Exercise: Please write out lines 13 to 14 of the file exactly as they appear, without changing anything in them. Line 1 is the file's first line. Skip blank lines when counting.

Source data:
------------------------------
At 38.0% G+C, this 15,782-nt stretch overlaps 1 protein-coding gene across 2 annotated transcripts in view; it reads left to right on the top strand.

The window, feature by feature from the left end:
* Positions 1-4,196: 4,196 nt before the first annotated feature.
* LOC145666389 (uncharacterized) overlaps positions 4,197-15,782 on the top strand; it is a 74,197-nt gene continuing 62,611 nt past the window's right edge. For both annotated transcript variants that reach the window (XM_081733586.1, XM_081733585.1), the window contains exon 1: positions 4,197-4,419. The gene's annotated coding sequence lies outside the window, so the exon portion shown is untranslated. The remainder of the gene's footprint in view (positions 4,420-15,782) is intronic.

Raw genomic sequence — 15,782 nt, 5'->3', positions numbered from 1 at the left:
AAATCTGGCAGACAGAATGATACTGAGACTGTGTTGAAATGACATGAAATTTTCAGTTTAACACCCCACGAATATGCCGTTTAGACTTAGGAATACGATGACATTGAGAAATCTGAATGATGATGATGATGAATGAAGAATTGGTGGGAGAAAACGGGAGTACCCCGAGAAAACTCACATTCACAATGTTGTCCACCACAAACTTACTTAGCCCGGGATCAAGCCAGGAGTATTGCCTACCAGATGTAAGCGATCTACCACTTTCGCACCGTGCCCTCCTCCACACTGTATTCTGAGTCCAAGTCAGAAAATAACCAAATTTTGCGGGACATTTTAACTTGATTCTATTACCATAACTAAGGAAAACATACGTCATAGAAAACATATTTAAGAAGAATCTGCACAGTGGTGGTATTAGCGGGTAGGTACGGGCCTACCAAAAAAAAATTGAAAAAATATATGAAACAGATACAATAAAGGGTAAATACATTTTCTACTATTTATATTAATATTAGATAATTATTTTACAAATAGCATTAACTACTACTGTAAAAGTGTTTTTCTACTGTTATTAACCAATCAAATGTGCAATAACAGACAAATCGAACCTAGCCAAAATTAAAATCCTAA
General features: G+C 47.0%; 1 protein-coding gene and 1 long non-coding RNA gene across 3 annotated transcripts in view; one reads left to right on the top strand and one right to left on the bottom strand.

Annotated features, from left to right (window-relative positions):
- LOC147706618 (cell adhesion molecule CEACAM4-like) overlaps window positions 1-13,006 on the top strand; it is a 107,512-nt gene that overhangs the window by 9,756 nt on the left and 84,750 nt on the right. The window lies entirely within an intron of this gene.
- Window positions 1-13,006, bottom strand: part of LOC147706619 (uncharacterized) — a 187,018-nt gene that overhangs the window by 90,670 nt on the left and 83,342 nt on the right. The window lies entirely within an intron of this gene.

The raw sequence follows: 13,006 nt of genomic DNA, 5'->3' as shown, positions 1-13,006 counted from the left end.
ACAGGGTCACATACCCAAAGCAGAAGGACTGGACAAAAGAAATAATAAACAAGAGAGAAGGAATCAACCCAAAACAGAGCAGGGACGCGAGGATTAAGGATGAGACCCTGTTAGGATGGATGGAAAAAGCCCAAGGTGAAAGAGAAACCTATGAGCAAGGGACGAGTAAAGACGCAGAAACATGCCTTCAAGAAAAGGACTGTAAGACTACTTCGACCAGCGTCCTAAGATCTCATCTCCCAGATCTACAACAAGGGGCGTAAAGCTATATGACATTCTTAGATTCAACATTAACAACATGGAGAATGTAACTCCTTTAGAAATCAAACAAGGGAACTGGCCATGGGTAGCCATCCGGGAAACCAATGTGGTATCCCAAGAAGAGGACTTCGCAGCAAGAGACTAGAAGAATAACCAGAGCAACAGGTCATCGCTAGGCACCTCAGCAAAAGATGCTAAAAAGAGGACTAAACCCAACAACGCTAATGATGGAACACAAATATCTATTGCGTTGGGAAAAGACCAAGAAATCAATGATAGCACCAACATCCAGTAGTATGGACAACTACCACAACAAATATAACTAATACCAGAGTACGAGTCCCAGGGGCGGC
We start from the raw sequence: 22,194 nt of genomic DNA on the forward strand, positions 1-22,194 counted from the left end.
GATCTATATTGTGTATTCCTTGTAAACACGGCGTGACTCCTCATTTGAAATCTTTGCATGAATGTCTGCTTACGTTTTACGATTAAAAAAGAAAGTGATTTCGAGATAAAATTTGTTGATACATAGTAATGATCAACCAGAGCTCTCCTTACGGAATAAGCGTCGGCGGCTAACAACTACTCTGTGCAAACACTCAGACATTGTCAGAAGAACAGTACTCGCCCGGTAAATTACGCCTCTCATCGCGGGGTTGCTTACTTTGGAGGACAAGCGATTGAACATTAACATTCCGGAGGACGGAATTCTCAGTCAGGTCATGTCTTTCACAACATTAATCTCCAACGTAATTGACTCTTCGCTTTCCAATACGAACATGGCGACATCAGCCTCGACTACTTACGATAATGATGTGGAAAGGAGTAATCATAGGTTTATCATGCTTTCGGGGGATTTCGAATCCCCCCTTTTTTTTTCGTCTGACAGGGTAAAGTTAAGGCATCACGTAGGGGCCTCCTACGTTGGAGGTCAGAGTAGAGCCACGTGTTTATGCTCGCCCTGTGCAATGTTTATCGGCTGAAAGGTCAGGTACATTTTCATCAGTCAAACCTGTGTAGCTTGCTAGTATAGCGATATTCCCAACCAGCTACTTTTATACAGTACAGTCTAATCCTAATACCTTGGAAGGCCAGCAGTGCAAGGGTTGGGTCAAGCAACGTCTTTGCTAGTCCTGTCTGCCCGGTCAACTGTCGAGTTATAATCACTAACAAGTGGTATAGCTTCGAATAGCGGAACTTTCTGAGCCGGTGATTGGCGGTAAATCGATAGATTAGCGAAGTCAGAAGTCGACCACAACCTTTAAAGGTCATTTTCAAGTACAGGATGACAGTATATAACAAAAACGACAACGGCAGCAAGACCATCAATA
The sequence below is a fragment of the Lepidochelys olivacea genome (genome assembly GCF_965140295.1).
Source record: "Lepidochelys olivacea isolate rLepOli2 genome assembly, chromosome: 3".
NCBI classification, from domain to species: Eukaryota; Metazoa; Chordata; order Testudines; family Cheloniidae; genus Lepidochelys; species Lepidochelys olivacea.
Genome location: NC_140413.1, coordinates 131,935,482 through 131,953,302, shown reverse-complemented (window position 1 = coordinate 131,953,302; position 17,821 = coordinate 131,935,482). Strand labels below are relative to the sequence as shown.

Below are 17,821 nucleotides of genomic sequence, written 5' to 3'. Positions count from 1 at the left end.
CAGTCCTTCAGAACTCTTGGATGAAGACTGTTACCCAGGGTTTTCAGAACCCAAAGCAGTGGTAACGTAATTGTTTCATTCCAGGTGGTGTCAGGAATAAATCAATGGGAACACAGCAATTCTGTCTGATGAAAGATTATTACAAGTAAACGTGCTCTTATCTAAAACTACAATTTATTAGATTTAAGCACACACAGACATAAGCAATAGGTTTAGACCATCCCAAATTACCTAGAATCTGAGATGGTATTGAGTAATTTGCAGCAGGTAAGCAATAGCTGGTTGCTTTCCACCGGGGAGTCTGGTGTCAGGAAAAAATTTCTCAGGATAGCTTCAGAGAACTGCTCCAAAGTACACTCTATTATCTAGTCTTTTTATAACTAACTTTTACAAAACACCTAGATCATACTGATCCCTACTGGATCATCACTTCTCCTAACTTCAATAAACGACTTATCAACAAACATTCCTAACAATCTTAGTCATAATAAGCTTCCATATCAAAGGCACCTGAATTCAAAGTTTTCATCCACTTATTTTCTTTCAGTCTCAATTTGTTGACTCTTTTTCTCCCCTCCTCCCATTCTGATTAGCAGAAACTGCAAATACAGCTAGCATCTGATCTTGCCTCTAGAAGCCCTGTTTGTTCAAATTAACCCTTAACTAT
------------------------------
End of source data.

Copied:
We start from the raw sequence: 22,194 nt of genomic DNA on the forward strand, positions 1-22,194 counted from the left end.
GATCTATATTGTGTATTCCTTGTAAACACGGCGTGACTCCTCATTTGAAATCTTTGCATGAATGTCTGCTTACGTTTTACGATTAAAAAAGAAAGTGATTTCGAGATAAAATTTGTTGATACATAGTAATGATCAACCAGAGCTCTCCTTACGGAATAAGCGTCGGCGGCTAACAACTACTCTGTGCAAACACTCAGACATTGTCAGAAGAACAGTACTCGCCCGGTAAATTACGCCTCTCATCGCGGGGTTGCTTACTTTGGAGGACAAGCGATTGAACATTAACATTCCGGAGGACGGAATTCTCAGTCAGGTCATGTCTTTCACAACATTAATCTCCAACGTAATTGACTCTTCGCTTTCCAATACGAACATGGCGACATCAGCCTCGACTACTTACGATAATGATGTGGAAAGGAGTAATCATAGGTTTATCATGCTTTCGGGGGATTTCGAATCCCCCCTTTTTTTTTCGTCTGACAGGGTAAAGTTAAGGCATCACGTAGGGGCCTCCTACGTTGGAGGTCAGAGTAGAGCCACGTGTTTATGCTCGCCCTGTGCAATGTTTATCGGCTGAAAGGTCAGGTACATTTTCATCAGTCAAACCTGTGTAGCTTGCTAGTATAGCGATATTCCCAACCAGCTACTTTTATACAGTACAGTCTAATCCTAATACCTTGGAAGGCCAGCAGTGCAAGGGTTGGGTCAAGCAACGTCTTTGCTAGTCCTGTCTGCCCGGTCAACTGTCGAGTTATAATCACTAACAAGTGGTATAGCTTCGAATAGCGGAACTTTCTGAGCCGGTGATTGGCGGTAAATCGATAGATTAGCGAAGTCAGAAGTCGACCACAACCTTTAAAGGTCATTTTCAAGTACAGGATGACAGTATATAACAAAAACGACAACGGCAGCAAGACCATCAATA